I marvel that Jesus can’t be manipulated. This leads me to the rest of the things I marvel at—and they are all about Jesus. Jesus stands in stark contrast to us. One way that I marvel at him is how he cannot be manipulated. We can be manipulated; he can’t.
One commentator mentioned something interesting about flattery, which is one way they try to manipulate Jesus. The commentator said gossip is saying behind someone’s back what you would never say to his face, and flattery is saying to a person’s face what you would never say behind his back (Kent Hughes, Luke, Preaching the Word, 698). And oh, do they try to flatter him with words they most certainly would not say behind his back. But the subject matter of their flattery is humorous. O, Jesus, what we love about you is that you are never moved by flattery. You, Jesus, are so good at shooting straight. You’re not moved by what other people think. We love that about you, Jesus. Thanks for being great, Jesus.
The literal translation of what they say about Jesus not showing partiality is that Jesus “does not receive face.” I probably wouldn’t make much of that detail, except that during Advent at our church we looked at passages about the Messiah in the Old Testament book of Isaiah. And one thing we marveled at in Isaiah 11, was the prophecy that the Messiah would be unmoved by people’s faces. He’d judge with equity. He’d judge with righteousness, not by what he will see in people’s faces (Isaiah 11:3–4). Here, the leaders look at the very Messiah long ago promised, they praise him for being what the people of God had hoped for, and they don’t believe a word of their own praise. But we should. We should marvel that Jesus can’t be manipulated. What a Messiah, what a savior!
In seminary I remember being told something that I’ve heard repeated a few other times. The saying goes that when being hired by a church to careful of who picks you up from the airport because in just a year they might not be your friend anymore. They might have only been there trying to butter you up. I don’t think the saying is meant in a literal way; it’s only meant as a nudge to be aware of a certain danger. And I don’t mention this to make any of you feel guilty. Not at all. I simply bring it up to say how different Jesus is than pastors, even good pastors. We have to be warned not to led astray. We need to be warned not to receive faces. My pastoring can become uneven as I’m swayed by flattery. But not Jesus.
I marvel at the wisdom of Jesus. I also marvel at the wisdom of Jesus. You can’t trick or trap him. The question of the religious leaders is admittedly a brilliant question. You can’t answer it without getting in big trouble. It’s an impossible question. Impossible, unless you are Jesus, which makes his answer more brilliant than their question.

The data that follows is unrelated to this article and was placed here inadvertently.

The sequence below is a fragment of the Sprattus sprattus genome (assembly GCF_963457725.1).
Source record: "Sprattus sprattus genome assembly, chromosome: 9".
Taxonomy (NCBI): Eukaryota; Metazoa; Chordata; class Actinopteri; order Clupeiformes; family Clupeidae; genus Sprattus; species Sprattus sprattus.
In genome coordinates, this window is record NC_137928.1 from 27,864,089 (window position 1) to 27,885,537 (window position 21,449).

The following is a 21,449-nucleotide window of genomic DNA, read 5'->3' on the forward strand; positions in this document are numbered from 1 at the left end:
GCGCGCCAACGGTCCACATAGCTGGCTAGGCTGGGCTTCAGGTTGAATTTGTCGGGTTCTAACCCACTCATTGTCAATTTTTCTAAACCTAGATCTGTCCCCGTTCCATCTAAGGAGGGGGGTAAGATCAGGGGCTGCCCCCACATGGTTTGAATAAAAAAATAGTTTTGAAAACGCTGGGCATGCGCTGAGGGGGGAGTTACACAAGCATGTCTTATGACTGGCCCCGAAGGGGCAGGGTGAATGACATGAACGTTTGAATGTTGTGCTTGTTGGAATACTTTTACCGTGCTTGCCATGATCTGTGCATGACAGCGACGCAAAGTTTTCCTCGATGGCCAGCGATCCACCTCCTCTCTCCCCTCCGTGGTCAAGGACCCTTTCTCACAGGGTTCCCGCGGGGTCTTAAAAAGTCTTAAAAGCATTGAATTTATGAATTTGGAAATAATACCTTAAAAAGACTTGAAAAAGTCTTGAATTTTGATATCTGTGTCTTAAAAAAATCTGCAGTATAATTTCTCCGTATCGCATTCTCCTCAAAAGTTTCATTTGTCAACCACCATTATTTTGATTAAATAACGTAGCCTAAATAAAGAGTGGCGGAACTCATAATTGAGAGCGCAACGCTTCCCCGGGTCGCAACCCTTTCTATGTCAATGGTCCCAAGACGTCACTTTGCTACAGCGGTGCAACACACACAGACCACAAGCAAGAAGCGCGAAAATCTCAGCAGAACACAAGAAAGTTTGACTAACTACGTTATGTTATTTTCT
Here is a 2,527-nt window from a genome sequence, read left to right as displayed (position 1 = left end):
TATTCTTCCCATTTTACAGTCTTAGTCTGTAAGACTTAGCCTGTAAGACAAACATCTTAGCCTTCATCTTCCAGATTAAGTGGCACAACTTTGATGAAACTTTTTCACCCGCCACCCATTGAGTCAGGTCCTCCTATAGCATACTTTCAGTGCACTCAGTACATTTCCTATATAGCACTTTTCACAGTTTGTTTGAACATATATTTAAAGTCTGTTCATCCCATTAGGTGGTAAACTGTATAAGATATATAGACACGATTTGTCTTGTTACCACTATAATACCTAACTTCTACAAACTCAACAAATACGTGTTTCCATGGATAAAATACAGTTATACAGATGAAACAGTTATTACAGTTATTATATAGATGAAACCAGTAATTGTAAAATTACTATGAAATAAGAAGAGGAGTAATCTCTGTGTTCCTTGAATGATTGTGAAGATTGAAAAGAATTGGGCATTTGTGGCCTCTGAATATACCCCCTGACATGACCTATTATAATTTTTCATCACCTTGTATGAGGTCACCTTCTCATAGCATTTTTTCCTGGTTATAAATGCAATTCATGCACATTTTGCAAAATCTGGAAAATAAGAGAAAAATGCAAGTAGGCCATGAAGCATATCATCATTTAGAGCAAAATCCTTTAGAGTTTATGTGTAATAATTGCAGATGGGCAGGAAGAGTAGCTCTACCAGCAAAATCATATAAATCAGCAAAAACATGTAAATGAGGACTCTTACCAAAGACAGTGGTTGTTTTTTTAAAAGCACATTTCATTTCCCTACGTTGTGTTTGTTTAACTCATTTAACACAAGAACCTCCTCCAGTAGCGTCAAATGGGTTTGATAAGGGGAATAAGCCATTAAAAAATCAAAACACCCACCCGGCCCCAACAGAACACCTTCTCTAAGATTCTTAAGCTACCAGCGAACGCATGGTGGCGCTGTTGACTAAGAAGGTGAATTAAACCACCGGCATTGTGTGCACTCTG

And it’s not just the answer that’s brilliant. The rhetorical device of asking for a coin, rather than just referring to a coin, was also brilliant.
Think about it. Why not just say, “Whose likeness and inscription is on a denarius?” You and I know that whose face is on a dollar bill. It’s Washington’s. And they knew the answer was Caesar’s likeness without looking at a coin. There were money changers in the temple because they knew that Caesar’s picture was on the coin and inscription stated, “Tiberius Caesar, son of the divine Augustus.” They did not like that, so they changed the money. They knew who’s likeness was on the coin, so why ask for someone to hold one up?
Jesus asked for the coin to make a point that they were already using the Roman coins, and therefore this whole business about trapping him to see which side he is on was bogus. Jesus is saying, “What’s that in your pocket, guys? Oh, you have a coin. Hmmm. Interesting. You say you hate Rome, but you have their money. And you would love more of it. You are not giving all of yourselves to God,” said Jesus. The Pharisees wanted to present themselves as free from all of this, but they were not. The wisdom of Jesus knew it. And as it’s said earlier in the gospel of Luke: in Jesus, behold, something greater than Solomon is here (11:31).
I marvel at the willingness of Jesus to respect the authorities. Two more to go. This one could be long, but I’ll make it quick. I marvel at the willingness of Jesus to respect the authorities. When Jesus interacts with the religious leaders, he is often firm, but he’s never disrespectful. Remember, before he rebukes them on Tuesday, he spent a night weeping for them outside the city. And when Jesus says pay that tax and give to Caesar’s what is Caesar’s, Jesus is telling them to give money to the very government who, in a few days, would kill him with their soldiers. He’s bankrolling, in a small way, his own crucifixion. That’s an amazing respect for authorities and an amazing trust in the sovereignty of God.
We might have gripes about our government, but as Christians, is your griping infused with respect and covered in tears?
I marvel at the sacrificial love of Jesus. Finally, I marvel at the sacrificial love of Jesus. The gospel of Luke focuses in on Jesus. We might say, there were many actors on the stage (the crowd and the disciples and so on), but now the floodlights dim, and the spotlight is trained on Jesus for us to marvel. The religious leaders are still in view, but their part seems mainly to show the contrast. Jesus is marvelous because his heart is not hard like our hearts; he can’t be manipulated like us; his wisdom exceeds our own; his relationship to authorities is beyond token respect; and his sacrificial love for his enemies costs him his life. I’m amazed at that.
Everyone around Jesus—the religious establishment, the crowds, the secular bystanders, even the closest followers—were all halfhearted. And still, Jesus was all in. If anyone is in God’s likeness, it’s Jesus (cf. Heb. 1:3). He holds back nothing from God the Father. And he goes to the cross for sinners like me. That’s amazing. I marvel at that. I’ve never surrendered to God all that he deserves, and neither have you.
The Bible says this in Romans 5:8, “but God shows his love for us in that while we were still sinners, Christ died for us.” I look at this passage and I’m amazed by the gospel, and I want you to be amazed by it as well. If you’re not moved by this, pray for it. Pray that God would give you fresh wonder and awe. For the religious leaders, their marveling did not lead to joyful, obedient, fullhearted service of God. But that’s what Luke wants for us. Marveling at God’s mercy, live your life as a living sacrifice. For this, the apostle Paul writes, is our spiritual act of worship (Romans 12:1–2). Worshipful marveling that leads to worshipful obedience.
Pray with me as the music team comes back up to lead us in a final song. Let’s pray . . .